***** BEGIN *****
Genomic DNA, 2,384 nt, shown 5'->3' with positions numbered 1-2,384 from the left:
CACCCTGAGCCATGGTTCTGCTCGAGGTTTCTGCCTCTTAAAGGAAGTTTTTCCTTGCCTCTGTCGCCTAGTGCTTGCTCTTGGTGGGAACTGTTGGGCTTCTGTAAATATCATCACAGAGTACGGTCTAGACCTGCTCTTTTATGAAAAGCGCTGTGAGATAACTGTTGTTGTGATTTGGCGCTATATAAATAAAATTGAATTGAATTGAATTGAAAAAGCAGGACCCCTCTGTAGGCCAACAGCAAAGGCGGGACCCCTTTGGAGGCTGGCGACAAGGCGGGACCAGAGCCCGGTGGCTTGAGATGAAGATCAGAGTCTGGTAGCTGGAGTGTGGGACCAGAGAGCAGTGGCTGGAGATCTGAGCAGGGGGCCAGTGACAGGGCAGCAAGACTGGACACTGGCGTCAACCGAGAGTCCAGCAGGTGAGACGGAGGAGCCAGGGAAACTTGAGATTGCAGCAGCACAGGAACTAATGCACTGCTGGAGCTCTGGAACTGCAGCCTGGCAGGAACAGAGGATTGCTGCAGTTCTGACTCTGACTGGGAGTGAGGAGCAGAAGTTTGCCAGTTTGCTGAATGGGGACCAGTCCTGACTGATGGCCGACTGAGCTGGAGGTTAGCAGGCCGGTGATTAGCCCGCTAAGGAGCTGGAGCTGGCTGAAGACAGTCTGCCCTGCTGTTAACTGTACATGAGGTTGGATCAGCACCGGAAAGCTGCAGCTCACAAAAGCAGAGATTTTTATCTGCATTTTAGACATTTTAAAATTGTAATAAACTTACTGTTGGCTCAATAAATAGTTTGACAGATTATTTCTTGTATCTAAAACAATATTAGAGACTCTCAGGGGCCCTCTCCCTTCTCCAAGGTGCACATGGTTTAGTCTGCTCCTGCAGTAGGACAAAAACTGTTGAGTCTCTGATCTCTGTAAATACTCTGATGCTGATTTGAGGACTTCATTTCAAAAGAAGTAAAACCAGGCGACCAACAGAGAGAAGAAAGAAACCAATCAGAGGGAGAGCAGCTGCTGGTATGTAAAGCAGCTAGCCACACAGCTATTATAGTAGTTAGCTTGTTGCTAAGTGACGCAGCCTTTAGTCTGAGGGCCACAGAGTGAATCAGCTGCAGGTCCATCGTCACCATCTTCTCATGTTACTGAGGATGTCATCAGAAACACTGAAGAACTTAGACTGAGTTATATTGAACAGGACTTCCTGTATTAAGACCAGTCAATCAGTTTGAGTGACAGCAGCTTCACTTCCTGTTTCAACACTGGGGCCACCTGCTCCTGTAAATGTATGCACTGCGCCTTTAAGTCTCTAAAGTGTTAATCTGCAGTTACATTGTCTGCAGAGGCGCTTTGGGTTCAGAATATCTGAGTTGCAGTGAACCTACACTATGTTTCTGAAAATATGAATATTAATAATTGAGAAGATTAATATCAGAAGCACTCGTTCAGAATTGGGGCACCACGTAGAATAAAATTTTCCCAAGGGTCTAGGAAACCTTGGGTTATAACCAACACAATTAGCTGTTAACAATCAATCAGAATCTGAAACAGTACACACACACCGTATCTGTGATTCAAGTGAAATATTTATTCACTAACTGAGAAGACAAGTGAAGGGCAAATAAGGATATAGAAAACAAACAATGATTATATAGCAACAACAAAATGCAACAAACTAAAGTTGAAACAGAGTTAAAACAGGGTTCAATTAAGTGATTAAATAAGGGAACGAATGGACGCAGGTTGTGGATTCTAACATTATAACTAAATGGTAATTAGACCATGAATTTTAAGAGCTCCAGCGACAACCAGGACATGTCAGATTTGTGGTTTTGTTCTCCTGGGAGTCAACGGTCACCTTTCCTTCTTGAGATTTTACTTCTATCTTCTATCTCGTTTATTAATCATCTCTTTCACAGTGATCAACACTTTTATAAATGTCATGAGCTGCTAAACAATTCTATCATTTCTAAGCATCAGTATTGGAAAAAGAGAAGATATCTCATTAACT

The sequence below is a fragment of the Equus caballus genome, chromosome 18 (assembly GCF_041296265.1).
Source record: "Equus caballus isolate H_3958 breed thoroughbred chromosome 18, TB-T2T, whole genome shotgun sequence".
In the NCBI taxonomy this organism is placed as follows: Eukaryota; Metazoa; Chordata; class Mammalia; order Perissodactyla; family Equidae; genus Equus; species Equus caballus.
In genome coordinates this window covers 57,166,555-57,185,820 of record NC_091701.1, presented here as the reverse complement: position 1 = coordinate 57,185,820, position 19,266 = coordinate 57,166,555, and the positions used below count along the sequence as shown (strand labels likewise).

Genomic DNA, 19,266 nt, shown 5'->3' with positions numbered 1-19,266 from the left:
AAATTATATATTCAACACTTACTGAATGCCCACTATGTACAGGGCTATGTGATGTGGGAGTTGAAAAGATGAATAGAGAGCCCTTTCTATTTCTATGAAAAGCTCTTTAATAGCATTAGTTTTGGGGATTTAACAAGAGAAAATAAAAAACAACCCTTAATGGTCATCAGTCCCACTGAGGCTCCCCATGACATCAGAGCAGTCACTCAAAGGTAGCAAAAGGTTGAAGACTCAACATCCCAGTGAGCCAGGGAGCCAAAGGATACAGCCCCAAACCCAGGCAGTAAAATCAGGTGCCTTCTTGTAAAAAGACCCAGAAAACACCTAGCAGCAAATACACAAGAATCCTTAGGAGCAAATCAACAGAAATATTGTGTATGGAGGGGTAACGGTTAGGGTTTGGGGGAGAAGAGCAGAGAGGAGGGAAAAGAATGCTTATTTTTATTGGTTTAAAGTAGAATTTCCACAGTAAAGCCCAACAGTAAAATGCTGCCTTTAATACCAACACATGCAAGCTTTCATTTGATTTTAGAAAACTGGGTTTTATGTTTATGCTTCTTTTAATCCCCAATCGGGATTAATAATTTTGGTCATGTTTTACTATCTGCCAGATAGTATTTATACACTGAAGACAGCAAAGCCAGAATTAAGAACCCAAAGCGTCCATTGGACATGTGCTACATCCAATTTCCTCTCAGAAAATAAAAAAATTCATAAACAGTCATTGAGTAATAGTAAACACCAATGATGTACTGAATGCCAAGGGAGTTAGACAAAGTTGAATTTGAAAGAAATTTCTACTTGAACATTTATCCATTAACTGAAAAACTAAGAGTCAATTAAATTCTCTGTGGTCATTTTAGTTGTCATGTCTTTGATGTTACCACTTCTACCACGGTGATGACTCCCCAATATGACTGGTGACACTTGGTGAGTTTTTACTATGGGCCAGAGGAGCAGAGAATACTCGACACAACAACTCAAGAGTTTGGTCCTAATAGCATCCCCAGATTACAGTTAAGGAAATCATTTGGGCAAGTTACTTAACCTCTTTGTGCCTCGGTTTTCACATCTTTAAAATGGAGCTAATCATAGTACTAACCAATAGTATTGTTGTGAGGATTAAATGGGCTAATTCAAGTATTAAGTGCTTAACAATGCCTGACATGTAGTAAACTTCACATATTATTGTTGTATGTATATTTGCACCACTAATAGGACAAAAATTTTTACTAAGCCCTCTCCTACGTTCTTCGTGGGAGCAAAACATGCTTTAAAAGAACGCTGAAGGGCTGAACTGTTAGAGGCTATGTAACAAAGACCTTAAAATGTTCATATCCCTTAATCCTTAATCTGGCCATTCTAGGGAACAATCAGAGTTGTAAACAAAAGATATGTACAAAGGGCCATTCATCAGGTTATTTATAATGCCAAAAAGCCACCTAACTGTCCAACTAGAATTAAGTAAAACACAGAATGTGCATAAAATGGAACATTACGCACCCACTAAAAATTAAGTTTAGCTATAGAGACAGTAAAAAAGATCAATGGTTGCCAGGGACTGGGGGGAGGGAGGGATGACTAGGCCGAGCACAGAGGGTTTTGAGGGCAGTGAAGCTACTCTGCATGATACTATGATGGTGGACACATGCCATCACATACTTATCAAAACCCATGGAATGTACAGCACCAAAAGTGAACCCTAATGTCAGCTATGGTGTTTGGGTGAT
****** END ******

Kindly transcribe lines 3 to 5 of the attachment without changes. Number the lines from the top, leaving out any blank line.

The sequence below is a fragment of the Equus caballus genome, chromosome 18 (assembly GCF_041296265.1).
Source record: "Equus caballus isolate H_3958 breed thoroughbred chromosome 18, TB-T2T, whole genome shotgun sequence".
In the NCBI taxonomy this organism is placed as follows: Eukaryota; Metazoa; Chordata; class Mammalia; order Perissodactyla; family Equidae; genus Equus; species Equus caballus.